A summer heat wave is descending on Kansas City, as temperatures are expected to climb into the upper 90s and remain there until the weekend.
A stretch of excessive heat and humidity will feel like 100 to 110 degrees, according to the National Weather Service. The weather service issued an excessive heat warning.
“It’s definitely going to be oppressive,” said Jared Leighton, a meteorologist with the National Weather Service’s Pleasant Hill office. “It is not healthy to be outside for really much time at all. Any kind of outdoor or strenuous activities are highly discouraged over the next few days.”
The hot weather and humid conditions beginning Wednesday will continue through the weekend. The excessive heat warning has been issued from 1 p.m. Wednesday through 8 p.m. Saturday.
Several communities have open cooling centers to give relief to those who do not have access to air conditioning.
One of the main causes for the high temperatures is the amount of humidity or moisture in the air. That will cause the outdoor temperatures to feel like it is between 105 to 110 degrees outside, Leighton said.
The Kansas City area is usually experiences a period of excessive heat at least two or three times during the summer months.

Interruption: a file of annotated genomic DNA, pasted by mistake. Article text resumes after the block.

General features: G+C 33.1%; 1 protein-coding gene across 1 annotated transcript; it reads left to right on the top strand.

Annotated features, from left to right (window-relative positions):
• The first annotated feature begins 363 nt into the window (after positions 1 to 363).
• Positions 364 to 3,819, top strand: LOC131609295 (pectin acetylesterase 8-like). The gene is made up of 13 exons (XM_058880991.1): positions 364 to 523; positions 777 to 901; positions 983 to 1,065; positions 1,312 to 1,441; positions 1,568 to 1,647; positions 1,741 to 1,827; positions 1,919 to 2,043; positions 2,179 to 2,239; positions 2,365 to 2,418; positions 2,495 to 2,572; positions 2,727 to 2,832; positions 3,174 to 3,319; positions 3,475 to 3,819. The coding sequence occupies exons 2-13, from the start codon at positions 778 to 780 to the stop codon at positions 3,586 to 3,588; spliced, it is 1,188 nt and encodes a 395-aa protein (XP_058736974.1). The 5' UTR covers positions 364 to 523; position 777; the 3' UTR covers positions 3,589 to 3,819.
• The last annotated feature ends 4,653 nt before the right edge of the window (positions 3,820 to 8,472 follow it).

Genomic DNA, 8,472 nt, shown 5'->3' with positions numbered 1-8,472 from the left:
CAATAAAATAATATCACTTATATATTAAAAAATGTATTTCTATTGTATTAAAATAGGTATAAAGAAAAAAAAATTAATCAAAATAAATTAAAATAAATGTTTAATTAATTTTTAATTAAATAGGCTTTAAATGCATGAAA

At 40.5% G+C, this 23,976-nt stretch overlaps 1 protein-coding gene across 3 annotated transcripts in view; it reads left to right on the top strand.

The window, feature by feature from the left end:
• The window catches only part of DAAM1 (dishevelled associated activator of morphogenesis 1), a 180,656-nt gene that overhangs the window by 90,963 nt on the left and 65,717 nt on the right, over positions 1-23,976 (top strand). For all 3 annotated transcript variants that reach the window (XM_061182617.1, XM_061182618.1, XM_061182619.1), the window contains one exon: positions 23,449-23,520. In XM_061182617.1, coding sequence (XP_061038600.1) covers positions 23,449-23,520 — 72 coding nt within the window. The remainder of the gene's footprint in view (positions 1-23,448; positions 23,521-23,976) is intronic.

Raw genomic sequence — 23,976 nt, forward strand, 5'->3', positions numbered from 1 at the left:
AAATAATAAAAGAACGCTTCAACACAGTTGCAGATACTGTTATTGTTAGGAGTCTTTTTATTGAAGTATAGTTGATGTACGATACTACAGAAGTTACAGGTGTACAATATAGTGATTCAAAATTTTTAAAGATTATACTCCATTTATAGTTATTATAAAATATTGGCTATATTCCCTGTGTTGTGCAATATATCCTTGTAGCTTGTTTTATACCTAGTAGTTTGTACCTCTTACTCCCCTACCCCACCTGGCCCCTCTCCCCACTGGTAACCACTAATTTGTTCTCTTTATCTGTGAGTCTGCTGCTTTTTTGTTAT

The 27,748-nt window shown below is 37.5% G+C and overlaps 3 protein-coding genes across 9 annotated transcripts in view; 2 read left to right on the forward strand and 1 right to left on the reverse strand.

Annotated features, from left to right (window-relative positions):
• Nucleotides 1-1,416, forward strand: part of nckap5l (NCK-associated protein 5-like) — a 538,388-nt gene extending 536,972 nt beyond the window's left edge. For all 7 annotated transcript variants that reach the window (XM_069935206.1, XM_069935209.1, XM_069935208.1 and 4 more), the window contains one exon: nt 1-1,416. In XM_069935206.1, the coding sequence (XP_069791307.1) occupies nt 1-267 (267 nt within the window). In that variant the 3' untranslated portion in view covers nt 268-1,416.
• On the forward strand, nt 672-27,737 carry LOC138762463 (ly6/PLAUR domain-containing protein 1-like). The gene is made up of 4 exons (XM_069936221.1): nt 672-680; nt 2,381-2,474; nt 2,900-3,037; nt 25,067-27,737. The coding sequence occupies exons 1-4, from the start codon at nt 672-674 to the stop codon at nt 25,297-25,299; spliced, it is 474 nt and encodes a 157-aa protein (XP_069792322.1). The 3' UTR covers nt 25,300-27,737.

But the temperatures are still higher than normal even in this type of situation. It’s usually in the lower 90s this time of year, with heat indices between 95 to 100 degrees.
“It is summer and it is warm out there and we normally see something like this once or twice a year but this definitely something people should take into care when they go outside and do any activities,” Leighton said. “This is outside the realm of normal.”
Leighton suggested people avoid spending too much time out in the sun. If possible, take frequent breaks and stay hydrated, especially over the next three or four days.
“It is definitely going to be unfriendly,” he said.
Be sure to check on neighbors who don’t have air conditioning, especially the elderly and the sick, said Sgt. Jacob Becchina, a Kansas City police spokesman.
While the daytime temperatures can be stifling with the heat index climbing into the 105 to 110 range, the overnight temperatures can be equally uncomfortable. The nighttime lows could be in the 80 degree range, said Leighton.
Cooling centers such as the public libraries can offer relief to those without good air conditioning. But those locations become less available at night.
“That can really take its toll,” he said. “Anybody who doesn’t have AC or real good functioning AC should take some kind of precaution. Go over a friend’s house; go to a family member’s house overnight because the overnight temperatures are going to be almost as unfriendly as the daytime highs.”